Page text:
How Casagmo Started
Between 1892 and 1893, the land now referred to as Casagmo, was sold to its’ second owner, George M. Olcott. The current barn, now referred to as the Clubhouse, was erected.
In 1897 the George M. Olcott Italianate Style Mansion was constructed and called CasaGMO. Casa, Italian for home, followed by and paired with Olcott’s initials. The mansion was positioned just to the left of the current driveway entrance with its stone pillars which still remain today as the gatekeepers to our community. The mansion itself was found to be buried at the site where it stood, by former State Archaeologist Nick Bellantoni, while searching for revolutionary artifacts a few years ago.
In 1909, as part of the massive stone wall George M. Olcott was having built, he commissioned a plaque to be placed in the stone wall on Main Street commemorating the Battle of Ridgefield and the soldiers, both American and British, who had lost their lives there.
Mr. Olcott was a merchant, manufacturer, and banker. Born in Brooklyn, on August 23, 1835, he was the son of Charles Mann and Maria Cornell (Underhill) Olcott. Educated in private schools in Brooklyn, he finished with Columbia College Grammar School in 1851. He married Jennie Arnold of Arnoldton, NY in June of 1858.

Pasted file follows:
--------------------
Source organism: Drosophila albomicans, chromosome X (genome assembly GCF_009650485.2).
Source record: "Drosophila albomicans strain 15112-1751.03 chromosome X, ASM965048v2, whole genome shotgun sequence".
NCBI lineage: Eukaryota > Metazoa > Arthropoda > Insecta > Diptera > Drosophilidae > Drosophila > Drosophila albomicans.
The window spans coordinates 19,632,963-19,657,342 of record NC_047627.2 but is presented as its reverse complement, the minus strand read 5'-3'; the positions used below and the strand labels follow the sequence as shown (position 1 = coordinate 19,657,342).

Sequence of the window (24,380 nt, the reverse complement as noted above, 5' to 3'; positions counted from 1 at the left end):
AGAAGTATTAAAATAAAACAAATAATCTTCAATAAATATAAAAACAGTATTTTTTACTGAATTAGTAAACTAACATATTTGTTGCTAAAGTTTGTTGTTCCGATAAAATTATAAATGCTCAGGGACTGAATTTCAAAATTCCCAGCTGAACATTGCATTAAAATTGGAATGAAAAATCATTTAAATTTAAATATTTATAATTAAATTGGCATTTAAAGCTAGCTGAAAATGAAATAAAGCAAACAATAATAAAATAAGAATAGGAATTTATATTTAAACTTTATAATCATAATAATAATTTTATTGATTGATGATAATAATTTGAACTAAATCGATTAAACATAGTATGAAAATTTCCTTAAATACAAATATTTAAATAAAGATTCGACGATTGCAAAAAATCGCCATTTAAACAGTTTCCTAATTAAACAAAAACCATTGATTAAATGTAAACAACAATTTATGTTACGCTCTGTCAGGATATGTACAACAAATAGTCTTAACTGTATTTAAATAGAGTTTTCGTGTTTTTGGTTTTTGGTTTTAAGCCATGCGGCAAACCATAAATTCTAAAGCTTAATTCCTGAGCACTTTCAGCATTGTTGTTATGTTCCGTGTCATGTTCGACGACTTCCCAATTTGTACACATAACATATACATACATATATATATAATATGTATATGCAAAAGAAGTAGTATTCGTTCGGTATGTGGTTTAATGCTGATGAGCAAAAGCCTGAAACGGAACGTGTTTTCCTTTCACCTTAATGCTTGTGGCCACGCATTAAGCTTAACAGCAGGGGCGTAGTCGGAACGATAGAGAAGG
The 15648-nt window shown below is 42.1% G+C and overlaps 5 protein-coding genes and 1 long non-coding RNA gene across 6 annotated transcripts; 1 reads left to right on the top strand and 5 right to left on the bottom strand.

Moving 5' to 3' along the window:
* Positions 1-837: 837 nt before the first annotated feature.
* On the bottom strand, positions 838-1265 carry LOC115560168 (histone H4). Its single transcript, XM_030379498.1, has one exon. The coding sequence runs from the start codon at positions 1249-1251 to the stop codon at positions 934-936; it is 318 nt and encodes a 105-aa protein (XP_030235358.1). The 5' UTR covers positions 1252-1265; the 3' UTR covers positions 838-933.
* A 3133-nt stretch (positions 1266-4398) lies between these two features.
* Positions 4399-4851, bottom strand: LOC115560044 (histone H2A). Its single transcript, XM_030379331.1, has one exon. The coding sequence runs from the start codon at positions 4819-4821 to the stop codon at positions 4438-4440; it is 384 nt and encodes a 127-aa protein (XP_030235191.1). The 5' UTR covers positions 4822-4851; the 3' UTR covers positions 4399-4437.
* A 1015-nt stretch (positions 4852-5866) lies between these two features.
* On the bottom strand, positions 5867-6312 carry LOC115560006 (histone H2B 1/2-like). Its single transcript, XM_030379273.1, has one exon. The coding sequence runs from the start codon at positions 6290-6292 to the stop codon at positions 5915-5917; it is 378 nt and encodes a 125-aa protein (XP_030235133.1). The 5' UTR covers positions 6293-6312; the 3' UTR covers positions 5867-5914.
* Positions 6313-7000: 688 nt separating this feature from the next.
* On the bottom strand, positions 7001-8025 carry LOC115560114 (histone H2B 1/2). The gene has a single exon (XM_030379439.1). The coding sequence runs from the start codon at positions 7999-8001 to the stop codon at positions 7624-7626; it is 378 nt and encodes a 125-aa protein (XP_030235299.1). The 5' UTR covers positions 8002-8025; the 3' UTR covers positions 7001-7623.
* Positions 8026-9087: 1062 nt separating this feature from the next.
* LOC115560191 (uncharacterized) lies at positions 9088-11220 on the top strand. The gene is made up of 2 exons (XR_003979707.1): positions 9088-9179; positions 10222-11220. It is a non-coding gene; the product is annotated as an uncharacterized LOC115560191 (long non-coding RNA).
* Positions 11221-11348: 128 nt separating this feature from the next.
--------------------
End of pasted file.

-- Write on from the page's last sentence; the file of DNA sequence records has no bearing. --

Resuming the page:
Olcott joined the wholesale druggists, Osgood & Jennings, as a clerk. Three years later he left Osgood & Jennings and was hired by Dodge & Colvill in 1856. D&C were manufacturers of flavor and fragrance materials used in cosmetics, essential oils, chemicals, and drugs. Olcott made partner with D&C in 1859, and D&C changed their name to Dodge, Colvill & Olcott.